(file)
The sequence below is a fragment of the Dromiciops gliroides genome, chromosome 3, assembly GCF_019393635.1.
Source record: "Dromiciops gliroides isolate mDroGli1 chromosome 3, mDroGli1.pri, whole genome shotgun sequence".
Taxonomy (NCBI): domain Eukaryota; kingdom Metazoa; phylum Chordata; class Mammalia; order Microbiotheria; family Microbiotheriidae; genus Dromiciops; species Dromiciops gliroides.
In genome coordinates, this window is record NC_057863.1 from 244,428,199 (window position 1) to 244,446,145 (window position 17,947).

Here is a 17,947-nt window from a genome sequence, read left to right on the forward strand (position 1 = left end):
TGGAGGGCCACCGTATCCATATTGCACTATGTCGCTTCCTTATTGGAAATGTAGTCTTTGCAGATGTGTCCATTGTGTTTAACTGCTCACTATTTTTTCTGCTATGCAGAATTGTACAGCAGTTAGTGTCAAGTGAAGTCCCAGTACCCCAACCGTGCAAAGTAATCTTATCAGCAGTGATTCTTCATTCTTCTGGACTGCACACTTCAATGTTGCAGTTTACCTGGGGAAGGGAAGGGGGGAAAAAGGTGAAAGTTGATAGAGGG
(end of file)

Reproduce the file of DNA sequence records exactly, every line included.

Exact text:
The sequence below is a fragment of the Dromiciops gliroides genome, chromosome 3, assembly GCF_019393635.1.
Source record: "Dromiciops gliroides isolate mDroGli1 chromosome 3, mDroGli1.pri, whole genome shotgun sequence".
Taxonomy (NCBI): domain Eukaryota; kingdom Metazoa; phylum Chordata; class Mammalia; order Microbiotheria; family Microbiotheriidae; genus Dromiciops; species Dromiciops gliroides.
In genome coordinates, this window is record NC_057863.1 from 244,428,199 (window position 1) to 244,446,145 (window position 17,947).

Here is a 17,947-nt window from a genome sequence, read left to right on the forward strand (position 1 = left end):
TGGAGGGCCACCGTATCCATATTGCACTATGTCGCTTCCTTATTGGAAATGTAGTCTTTGCAGATGTGTCCATTGTGTTTAACTGCTCACTATTTTTTCTGCTATGCAGAATTGTACAGCAGTTAGTGTCAAGTGAAGTCCCAGTACCCCAACCGTGCAAAGTAATCTTATCAGCAGTGATTCTTCATTCTTCTGGACTGCACACTTCAATGTTGCAGTTTACCTGGGGAAGGGAAGGGGGGAAAAAGGTGAAAGTTGATAGAGGG